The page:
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Who needs skin protection? - SeniorSite.com - Seniors HealthStyle - Mature Healthy Living Lifestyle
Who needs skin protection? - SeniorSite.com - Seniors HealthStyle - Mature Healthy Living Lifestyle
Who needs skin protection?

Monday 27th of March 2017

EVERYONE!  No matter what your age or skin color, or whether it's summer or winter, you need to protect yourself from the sun. Your skin is an excellent record keeper. Every moment in the sun adds up, accumulating like money in the bank. The payoff, however, is damage to the skin and possibly skin cancer.

One in six Americans will develop skin cancer at some point in life. At least 90% of these cancers result from long-term exposure to ultraviolet (UV) radiation from the sun.

Sunlight is also responsible for wrinkles, blotching, drying and leathering of the skin, making you look old before your time. The best defense, now and for the future, is to limit time in the sun and protect yourself whenever you go outdoors.

TIPS FOR USING A SUNSCREEN

1. Test your sunscreen on a small patch of skin to see if any irritation occurs. Sunscreens differ in the types and concentrations of ingredients used.

2. For young children, use a milky lotion or cream. These formulations are more soothing than clear lotions, which may contain alcohol.

3. Apply carefully around the eyes, avoiding the upper and lower eyelids. Children tend to rub their eyes, and some sunscreen products can be irritating.

4. For teens with acne, consult a doctor for a sunscreen that won't cause the condition to flare up.

5. Use a sunscreen stick or lip balm for areas such as the lips, scalp, nose and ears. Zinc oxide can also be used on these areas.

6. Apply the sunscreen liberally on all uncovered areas, except the eyes.

7. Apply the sunscreen 15-30 minutes before going out. The extra time allows the active ingredients to sink into the skin. Reapply frequently - every 60 to 90 minutes.

8. Choose a water-resistant or waterproof product if you or your child will be in the water or perspiring heavily. Again, reapply often.

SKIN CANCER FACTS

1. Skin cancer accounts for about one third of all reported malignancies in the U.S.

2. More than one third of all Americans over 65 will get skin cancer at least once in their lifetime.

3. Malignant melanoma - the deadliest form of skin cancer, is beginning to occur at an especially high rate in women under 40.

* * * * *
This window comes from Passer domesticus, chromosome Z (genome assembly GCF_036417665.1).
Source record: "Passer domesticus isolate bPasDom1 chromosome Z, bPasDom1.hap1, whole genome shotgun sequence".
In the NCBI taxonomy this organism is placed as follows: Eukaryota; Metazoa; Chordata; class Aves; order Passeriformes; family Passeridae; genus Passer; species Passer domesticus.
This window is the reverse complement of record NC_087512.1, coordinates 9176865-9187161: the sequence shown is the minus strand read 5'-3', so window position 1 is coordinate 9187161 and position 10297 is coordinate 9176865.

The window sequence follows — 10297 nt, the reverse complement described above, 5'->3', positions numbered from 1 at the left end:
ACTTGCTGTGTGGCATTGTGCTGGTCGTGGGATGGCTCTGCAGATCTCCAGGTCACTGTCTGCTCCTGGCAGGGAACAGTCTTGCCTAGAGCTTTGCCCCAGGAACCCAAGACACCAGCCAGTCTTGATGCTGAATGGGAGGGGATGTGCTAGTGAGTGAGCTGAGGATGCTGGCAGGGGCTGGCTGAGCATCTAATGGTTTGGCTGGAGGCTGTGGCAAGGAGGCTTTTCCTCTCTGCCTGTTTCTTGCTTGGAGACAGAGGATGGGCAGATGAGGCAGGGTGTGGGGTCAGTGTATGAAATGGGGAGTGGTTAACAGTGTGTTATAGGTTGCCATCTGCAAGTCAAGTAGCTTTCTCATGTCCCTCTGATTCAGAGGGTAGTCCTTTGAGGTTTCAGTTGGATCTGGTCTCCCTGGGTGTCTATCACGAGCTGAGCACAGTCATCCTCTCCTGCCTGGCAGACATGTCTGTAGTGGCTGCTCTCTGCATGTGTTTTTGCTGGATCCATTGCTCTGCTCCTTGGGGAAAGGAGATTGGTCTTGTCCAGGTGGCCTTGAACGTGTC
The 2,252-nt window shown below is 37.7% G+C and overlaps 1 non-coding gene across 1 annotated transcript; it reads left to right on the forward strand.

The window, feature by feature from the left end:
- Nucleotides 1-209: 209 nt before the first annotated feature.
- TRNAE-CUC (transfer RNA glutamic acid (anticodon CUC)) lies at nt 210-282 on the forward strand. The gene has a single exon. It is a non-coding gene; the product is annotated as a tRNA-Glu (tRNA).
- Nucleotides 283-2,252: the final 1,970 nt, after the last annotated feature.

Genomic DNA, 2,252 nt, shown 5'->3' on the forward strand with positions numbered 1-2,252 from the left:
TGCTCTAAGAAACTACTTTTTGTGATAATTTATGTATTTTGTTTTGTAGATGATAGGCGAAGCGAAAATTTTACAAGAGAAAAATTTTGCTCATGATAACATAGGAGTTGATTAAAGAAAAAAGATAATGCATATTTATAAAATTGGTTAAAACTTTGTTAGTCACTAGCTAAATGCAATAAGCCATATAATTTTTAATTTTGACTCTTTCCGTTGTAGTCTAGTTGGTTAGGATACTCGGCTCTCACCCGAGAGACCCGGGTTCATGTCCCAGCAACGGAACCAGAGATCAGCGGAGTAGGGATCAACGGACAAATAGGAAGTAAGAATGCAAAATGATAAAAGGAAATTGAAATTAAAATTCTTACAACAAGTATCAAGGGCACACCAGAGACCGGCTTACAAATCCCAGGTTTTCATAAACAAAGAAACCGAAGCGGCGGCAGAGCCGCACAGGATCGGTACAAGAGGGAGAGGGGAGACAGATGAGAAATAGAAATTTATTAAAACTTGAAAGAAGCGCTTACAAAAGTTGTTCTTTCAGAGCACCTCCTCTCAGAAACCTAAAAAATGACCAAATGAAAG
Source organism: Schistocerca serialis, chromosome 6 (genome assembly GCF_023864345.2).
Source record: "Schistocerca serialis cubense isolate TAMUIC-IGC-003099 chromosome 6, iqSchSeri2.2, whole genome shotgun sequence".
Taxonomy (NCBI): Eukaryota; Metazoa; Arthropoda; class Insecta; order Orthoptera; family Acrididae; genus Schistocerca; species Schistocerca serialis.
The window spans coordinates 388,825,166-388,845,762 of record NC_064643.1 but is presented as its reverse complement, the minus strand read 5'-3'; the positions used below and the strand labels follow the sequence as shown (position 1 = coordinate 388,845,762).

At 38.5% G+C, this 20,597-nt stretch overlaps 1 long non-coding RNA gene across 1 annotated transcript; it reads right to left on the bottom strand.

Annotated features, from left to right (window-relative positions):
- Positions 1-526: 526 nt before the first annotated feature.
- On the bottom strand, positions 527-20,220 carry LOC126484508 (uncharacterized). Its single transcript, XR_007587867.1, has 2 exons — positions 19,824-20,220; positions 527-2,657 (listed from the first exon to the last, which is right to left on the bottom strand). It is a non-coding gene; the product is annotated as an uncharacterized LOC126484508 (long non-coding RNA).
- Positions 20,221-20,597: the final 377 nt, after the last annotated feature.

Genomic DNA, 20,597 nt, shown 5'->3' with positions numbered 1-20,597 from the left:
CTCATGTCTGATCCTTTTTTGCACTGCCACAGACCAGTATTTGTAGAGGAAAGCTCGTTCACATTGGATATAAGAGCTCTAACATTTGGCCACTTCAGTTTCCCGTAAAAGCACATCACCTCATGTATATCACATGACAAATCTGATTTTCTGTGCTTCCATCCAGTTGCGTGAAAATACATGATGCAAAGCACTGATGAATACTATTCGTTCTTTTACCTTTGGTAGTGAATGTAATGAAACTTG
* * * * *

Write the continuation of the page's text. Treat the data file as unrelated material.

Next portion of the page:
4. More than 90 percent of all basal and squamous cell carcinomas are thought to be caused by overexposure to the sun.

Here comes the Sun...

The next time you think of going out in the sun unprotected, consider this: the sun gives off three types of harmful ultraviolet rays. They are:

UV-A (Ultraviolet A) These rays penetrate deep into the skin, gradually destroying its elasticity, causing premature aging and contributing to skin cancer.

UV-B (Ultraviolet B) These rays can cause unprotected skin to burn and are thought to be the primary cause of skin cancer.

UV-C (Ultraviolet C) These rays are deadly to plant and animal life. The ozone layer protects the earth by absorbing UV-C rays. But with the ozone layer thinning, we may be exposed to more UV-C rays in the future, possibly contributing to an increase in skin cancer and eye damage.

There are approximately 700,000 new skin cancer cases per year diagnosed in the United States, and an estimated 9,100 number of deaths annually.

Summer means longer, warmer days and more time spent outdoors. With those pleasures, unfortunately, comes an increased risk of skin cancer. The American Academy of Dermatology predicts that American physicians will diagnose over a million cases of skin cancer this year, with the most serious type, malignant melanoma, expected to kill over 7,500 people. That means that the incidence of malignant melanoma is increasing at a greater rate than any other cancer, and translates into one American dying every hour from the disease.

"Everybody sensed the risk was rising rapidly, but seeing the numbers is a little frightening," says Dr. Jay Mendelson, associate professor of dermatology at University Medical School.

A report Mendelson delivered to the Academy of Dermatology, based on data from hospital tumor registries nationwide, offers the most comprehensive analysis of just how common the disease has become. In 1930, the risk of developing melanoma for Americans was just 1 in 1,500. That rose to 1 in 250 by 1980. If current rates continue, Mendelson says, by the year 2000 the lifetime risk will be 1 in 75.

Doctors have warned for years about the rising rate of melanoma. It is the fifth most common cancer in the United States--behind lung, breast, colon, and prostate cancers. "There's a delay of 10 to 20 years from the time of damage by exposure to the sun to the time we see melanomas, so the increases we're seeing today are due to what people did in the 1970s and '80s," says Mendelson. "We're hoping as people become more aware we'll see those rates begin to level off." Although 80 to 90 percent of the sun-related damage that can lead to melanoma occurs prior to age 18, the peak age for developing the disease is 45 to 60.

Who needs skin protection? - SeniorSite.com - Seniors HealthStyle - Mature Healthy Living Lifestyle
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